Opening Up Your API

An application programming interface (API) is a set of functions, procedures or classes that an operating system, library or service provides to support requests made by computer programs.[1]

* Language-dependent APIs are available only in a particular programming language. They utilize the syntax and elements of the programming language to make the API convenient to use in this particular context.

* Language-independent APIs are written in a way that means they can be called from several programming languages. This is a desired feature for a service-style API which is not bound to a particular process or system and is available as a remote procedure call. Source: API on Wikipedia

Yeah I know….probably too techy for most of us. I barely understand it. And if I don’t know what I’m talking about, please correct me. This is a learning process for me as well as I’m trying to stretch my mind on this topic.

But what I do understand is that many successful online applications open up their API’s for outside development. You Tube and Twitter are just two examples. If you are wondering on whether or not a company does this, you can usually find it at the bottom of the page. Another company such as Facebook has a place for developers who want to build an app on the Facebook platform.

Successful companies allow and encourage outside collaboration on their product and platform?

Yes. Why?

Because collaboration and voices from within a company or organization, or those voices outside of a company or organization can bring much innovation and ideas that those at the top of the company or organization’s hierarchy are often blind to or don’t have the skill themselves to achieve.

Hence, the reason why you have tons of Twitter applications that many people are using, and that Twitter didn’t develop themselves but that are highly successful. Twitterfeed, Tweetdeck, and on and on it goes.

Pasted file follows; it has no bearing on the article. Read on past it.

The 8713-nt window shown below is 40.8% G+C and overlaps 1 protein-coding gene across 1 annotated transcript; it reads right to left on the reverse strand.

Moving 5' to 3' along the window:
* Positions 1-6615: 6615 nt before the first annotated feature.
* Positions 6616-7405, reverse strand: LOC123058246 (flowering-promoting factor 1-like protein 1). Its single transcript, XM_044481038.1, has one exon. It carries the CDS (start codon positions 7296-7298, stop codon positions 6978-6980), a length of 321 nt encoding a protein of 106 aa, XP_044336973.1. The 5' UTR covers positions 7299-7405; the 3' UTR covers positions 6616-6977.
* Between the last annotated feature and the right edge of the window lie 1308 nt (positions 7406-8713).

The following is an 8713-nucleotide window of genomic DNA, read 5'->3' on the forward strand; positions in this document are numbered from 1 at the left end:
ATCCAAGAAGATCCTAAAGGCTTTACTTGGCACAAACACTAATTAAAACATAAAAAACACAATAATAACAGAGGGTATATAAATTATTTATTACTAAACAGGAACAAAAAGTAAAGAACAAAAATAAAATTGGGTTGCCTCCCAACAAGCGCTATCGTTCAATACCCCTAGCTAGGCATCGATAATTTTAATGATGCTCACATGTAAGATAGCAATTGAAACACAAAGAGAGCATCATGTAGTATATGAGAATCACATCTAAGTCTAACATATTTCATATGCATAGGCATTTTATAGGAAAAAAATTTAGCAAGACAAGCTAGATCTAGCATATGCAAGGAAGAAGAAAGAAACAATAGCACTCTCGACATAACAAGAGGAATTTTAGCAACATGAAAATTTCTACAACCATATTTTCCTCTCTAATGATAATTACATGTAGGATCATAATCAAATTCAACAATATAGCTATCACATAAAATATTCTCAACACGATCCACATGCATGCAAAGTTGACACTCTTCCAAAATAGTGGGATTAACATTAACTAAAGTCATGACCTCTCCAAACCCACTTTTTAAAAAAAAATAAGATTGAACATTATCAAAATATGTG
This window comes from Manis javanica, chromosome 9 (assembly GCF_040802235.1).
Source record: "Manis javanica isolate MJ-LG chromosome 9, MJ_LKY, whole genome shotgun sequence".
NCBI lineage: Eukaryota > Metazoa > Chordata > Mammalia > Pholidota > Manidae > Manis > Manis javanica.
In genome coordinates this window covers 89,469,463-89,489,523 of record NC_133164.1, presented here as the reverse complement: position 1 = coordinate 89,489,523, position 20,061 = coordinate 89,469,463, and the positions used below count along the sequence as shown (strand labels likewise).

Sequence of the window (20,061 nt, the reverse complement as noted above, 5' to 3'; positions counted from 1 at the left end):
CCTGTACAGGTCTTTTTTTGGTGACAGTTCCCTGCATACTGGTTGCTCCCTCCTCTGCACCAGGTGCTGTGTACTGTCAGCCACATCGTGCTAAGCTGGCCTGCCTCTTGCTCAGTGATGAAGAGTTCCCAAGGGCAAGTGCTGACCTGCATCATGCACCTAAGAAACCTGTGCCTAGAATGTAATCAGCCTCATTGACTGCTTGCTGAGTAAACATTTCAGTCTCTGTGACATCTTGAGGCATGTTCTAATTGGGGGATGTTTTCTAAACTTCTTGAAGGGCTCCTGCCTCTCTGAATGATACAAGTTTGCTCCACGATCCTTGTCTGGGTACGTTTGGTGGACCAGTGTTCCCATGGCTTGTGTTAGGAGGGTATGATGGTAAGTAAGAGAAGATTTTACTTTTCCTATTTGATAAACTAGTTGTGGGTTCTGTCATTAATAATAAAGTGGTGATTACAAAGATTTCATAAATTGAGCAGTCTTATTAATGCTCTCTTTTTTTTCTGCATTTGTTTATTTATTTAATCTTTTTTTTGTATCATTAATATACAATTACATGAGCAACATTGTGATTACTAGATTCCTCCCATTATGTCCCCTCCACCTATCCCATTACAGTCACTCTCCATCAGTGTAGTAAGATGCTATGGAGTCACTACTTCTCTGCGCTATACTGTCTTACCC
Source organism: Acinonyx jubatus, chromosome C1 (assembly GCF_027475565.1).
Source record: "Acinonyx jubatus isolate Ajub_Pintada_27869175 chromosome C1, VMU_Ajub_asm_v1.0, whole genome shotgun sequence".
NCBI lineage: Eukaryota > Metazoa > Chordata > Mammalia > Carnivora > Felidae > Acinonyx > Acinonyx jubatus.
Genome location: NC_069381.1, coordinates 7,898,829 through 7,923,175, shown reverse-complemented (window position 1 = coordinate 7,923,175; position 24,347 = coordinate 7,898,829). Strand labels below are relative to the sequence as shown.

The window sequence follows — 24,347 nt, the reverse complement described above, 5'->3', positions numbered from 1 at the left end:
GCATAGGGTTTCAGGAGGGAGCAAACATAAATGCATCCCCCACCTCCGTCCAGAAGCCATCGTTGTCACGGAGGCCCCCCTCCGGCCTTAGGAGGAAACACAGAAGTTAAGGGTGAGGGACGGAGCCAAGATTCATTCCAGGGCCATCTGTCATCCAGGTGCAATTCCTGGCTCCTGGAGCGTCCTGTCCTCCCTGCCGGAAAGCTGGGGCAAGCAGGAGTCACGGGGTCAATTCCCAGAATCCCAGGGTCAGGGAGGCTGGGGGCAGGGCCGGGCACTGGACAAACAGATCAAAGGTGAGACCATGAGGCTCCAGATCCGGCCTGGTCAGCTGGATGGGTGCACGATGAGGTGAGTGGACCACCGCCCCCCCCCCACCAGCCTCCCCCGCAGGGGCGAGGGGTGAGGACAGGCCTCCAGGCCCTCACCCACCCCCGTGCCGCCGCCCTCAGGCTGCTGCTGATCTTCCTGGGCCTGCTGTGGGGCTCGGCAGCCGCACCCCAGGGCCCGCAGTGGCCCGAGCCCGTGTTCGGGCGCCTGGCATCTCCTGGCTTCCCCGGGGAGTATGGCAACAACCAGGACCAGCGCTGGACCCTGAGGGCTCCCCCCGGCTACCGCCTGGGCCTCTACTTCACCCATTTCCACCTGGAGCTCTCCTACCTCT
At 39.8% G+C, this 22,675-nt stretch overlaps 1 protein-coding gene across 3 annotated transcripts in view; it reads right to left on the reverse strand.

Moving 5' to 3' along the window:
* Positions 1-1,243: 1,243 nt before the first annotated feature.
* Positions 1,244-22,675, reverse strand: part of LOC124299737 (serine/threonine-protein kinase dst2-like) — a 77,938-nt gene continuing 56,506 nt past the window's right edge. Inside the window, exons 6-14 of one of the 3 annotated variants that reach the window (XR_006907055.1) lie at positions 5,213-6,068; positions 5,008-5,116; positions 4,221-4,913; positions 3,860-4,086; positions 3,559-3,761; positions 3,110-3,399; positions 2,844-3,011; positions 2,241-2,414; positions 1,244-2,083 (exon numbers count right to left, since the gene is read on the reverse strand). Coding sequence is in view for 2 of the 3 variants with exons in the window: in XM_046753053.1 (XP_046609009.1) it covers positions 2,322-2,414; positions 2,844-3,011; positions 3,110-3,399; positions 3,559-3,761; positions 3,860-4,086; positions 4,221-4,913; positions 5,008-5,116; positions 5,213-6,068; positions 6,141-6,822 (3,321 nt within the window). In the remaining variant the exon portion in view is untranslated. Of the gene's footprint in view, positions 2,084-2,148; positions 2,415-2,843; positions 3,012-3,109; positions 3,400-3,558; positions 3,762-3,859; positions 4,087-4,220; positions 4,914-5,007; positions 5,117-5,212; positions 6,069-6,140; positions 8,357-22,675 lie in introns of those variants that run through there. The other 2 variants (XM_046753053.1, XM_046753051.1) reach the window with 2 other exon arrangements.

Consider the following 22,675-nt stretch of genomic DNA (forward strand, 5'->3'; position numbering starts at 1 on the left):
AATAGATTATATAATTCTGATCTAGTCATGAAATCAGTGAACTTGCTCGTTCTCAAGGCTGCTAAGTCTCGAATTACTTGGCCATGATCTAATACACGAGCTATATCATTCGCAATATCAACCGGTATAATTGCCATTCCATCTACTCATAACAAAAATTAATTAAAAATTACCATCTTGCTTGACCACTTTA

Great example of how one company harnesses the creativity, energy, passion and innovation of thousands of other people.

What If Our Churches Did More of This

The parallel that I draw from this example in technology is that churches need to not “run”, “create”, or “plan” everything from the central office, but rather, need to harness the innovation and creativity from the dozens, to hundreds, to thousands of people they have attending their church.

Most churches function via committee, and most of the power is centralized at the executive staff level that only a handful of people have the “privilege” of sitting on. And I use the word privilege here lightly, because you know what I mean if you ever attend these meetings…they are sometimes more life taking than giving and innovation is usually not created here. There are exceptions I know.

Rather, I believe innovation is created, harnessed at the lower levels of a hierarchy, or where power is decentralized. There are many good books on this topic, but a few of my favorite are:

  1. The Starfish and the Spider: The Unstoppable Power of Leaderless Organizations
  2. Here Comes Everybody: The Power of Organizing Without Organizations
  3. Wikinomics: How Mass Collaboration Changes Everything

Fear of Losing Our Jobs